PM Manmohan Singh Open To Visit Pakistan

Welcoming Pakistan's move to liberalise trade with India, Prime Minister Manmohan Singh has said he could visit that country if there is something solid to celebrate.

India's Prime Minister Manmohan Singh (C) and his wife Gursharan Kaur (2nd L) visit the National Cemetery in Seoul on March 25, 2012 ahead of the 2012 Seoul Nuclear Security Summit. The summit on atomic safety on March 26-27 will focus on the threat from nuclear-armed terrorists and follows one in Washington convened by US President Barack Obama in 2010 on the same subject.

Welcoming Pakistan's move to liberalise trade with India, Prime Minister Manmohan Singh has said he could visit that country if there is something solid to celebrate.

On his meeting with Pakistan Prime Minister Yusuf Raza Gilani on the sidelines of the Nuclear Security Summit in Seoul, Singh said he thanked him for the trade concessions his government had made to India recently.

"I had a good meeting with him. I thanked him for the trade concessions that they have announced," the Prime Minister said on board his special aircraft while returning from a four-day visit to South Korea.

Singh said Gilani asked him when was he coming to Pakistan on an official visit.

"He (Gilani) said when are you coming there (Pakistan). So, I said let us do something solid so that we can celebrate," Singh said.

Pakistan had recently announced its decision to liberalize trade with India by moving from positive list to a shorter negative list of goods.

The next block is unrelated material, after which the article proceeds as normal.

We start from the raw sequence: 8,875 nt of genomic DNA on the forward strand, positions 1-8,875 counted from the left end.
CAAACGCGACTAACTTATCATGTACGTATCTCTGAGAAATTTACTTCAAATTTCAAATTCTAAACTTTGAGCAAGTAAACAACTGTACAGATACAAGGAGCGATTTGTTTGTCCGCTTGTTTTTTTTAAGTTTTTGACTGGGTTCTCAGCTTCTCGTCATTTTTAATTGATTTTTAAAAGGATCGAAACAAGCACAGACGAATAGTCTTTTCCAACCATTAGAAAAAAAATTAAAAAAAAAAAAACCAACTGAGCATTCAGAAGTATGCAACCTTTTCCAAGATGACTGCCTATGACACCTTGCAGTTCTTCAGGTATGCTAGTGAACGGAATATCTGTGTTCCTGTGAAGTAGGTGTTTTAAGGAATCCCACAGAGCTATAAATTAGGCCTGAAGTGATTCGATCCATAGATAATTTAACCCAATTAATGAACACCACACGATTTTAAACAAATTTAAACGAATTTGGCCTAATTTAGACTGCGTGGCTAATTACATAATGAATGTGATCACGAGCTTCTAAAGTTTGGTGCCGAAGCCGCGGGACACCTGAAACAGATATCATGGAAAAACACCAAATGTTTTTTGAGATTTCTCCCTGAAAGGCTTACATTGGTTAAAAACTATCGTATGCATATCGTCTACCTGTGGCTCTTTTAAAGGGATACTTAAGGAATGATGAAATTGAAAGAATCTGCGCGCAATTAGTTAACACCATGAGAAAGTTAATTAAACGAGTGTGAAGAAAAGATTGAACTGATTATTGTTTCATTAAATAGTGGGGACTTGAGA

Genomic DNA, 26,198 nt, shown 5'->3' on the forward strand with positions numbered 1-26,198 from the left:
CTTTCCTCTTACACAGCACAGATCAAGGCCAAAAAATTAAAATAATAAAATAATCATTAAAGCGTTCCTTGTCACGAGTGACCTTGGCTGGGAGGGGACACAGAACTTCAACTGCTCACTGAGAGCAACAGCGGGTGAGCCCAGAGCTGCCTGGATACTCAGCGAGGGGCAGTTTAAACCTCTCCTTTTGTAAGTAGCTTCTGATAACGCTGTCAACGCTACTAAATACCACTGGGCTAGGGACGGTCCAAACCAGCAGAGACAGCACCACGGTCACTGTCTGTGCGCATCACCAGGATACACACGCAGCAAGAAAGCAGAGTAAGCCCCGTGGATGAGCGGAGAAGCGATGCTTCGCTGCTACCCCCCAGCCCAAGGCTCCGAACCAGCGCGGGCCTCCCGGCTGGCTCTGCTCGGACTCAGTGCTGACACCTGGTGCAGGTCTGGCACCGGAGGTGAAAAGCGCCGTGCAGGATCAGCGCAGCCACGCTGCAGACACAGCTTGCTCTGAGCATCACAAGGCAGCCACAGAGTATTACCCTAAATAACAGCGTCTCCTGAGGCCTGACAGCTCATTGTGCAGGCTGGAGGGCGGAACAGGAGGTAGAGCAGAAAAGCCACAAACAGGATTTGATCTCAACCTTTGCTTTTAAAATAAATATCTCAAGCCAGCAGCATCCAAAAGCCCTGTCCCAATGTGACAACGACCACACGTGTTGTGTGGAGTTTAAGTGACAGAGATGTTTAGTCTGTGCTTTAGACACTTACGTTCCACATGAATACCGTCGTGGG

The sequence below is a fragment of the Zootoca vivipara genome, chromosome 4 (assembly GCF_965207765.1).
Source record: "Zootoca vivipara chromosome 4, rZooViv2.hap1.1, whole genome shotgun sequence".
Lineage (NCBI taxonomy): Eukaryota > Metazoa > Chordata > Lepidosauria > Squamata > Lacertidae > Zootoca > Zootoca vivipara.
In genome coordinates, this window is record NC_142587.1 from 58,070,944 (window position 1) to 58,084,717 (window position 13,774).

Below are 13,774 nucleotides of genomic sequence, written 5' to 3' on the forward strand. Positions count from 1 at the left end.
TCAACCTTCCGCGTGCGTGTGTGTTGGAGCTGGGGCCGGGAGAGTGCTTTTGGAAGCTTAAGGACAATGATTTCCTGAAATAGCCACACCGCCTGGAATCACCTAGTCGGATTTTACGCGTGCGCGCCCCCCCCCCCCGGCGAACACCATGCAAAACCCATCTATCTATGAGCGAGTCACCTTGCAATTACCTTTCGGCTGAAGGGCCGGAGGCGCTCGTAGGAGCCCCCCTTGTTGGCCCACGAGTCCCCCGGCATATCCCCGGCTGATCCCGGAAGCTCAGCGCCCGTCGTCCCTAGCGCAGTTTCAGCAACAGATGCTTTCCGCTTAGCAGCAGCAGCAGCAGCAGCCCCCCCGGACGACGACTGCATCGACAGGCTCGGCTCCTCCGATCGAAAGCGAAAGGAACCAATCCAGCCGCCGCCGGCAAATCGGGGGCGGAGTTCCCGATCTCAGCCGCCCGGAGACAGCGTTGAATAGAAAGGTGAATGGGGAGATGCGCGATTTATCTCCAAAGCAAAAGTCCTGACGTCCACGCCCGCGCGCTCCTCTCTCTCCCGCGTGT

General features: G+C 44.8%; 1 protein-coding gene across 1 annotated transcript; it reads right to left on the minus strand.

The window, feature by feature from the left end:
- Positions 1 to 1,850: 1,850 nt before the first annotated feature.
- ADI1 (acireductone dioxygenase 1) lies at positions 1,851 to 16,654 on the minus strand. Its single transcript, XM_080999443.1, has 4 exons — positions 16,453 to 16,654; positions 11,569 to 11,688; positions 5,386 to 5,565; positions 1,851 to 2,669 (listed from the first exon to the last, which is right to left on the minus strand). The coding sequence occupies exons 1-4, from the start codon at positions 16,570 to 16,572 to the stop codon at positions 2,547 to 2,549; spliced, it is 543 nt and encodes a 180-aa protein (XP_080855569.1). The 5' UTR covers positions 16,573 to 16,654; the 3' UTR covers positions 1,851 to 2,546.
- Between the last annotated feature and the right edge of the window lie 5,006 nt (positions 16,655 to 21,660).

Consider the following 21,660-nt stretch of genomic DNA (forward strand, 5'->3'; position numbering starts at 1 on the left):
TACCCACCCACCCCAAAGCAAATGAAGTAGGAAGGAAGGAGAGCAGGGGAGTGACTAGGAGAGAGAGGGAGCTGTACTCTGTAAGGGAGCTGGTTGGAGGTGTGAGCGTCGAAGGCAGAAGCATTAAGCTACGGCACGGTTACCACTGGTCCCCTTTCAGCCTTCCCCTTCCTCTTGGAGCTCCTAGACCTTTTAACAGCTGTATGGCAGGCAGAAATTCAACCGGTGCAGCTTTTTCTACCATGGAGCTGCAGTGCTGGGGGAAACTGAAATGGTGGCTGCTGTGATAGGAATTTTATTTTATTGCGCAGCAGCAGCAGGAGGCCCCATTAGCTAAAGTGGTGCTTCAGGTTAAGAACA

The Prime Minister said Gilani also asked him if India could supply power to Pakistan from Punjab.

"I said we will look into it," he said.

Singh and Gilani had a 'pull aside' meeting just ahead of the plenary session of the Nuclear Security Summit.

"It was a pull aside, but a little more extended," foreign secretary Ranjan Mathai said.

While Singh was accompanied by Mathai and national security adviser Shivshankar Menon, Gilani was accompanied by Pakistan foreign minister Hina Rabbani Khar.

Pakistan's trade concessions were seen as a move towards granting India the 'Most Favoured Nation' status under World Trade Organisation rules and a major boost towards normalising economic ties.

Briefing reporters on the meeting later, Mathai said both the leaders believed that things were moving quite well in bilateral relations.

He said Singh appreciated the fact that discussions on trade relations had moved forward as committed by Gilani.

The Pakistan Prime Minister said it was indeed his intention and commitment to go ahead with improving trade relations with countries.

Gilani told Singh that the decision on moving to the negative list for trade with India was not "entirely easy".

The Pakistan Premier said there had been differences on the issue but his government had decided to go ahead.

"The Prime Minister congratulated Gilani and said that he appreciated the move very much," Mathai said.

Both the Prime Ministers also talked about taking forward the bilateral ties forward in other areas of the relationship.

In a statement, the Pakistan Prime Minister's Office said Gilani had an informal meeting with Singh in Seoul.

The statement said both the leaders expressed the desire to intensify the dialogue process for further engagements.

Talking to media on the sidelines of the Summit, Khar said the two countries had to follow a result-oriented process.

She said the leadership of the two countries, including President Asif Ali Zardari and Gilani and Singh and Congress President Sonia Gandhi, were willing to work towards resolution of bilateral issues.

Khar said SAARC was a very important regional forum but it had not been able to make much progress because of bilateral issues between India and Pakistan.

Singh was in South Korea on a three-day bilateral visit and also attended the second Nuclear Security Summit.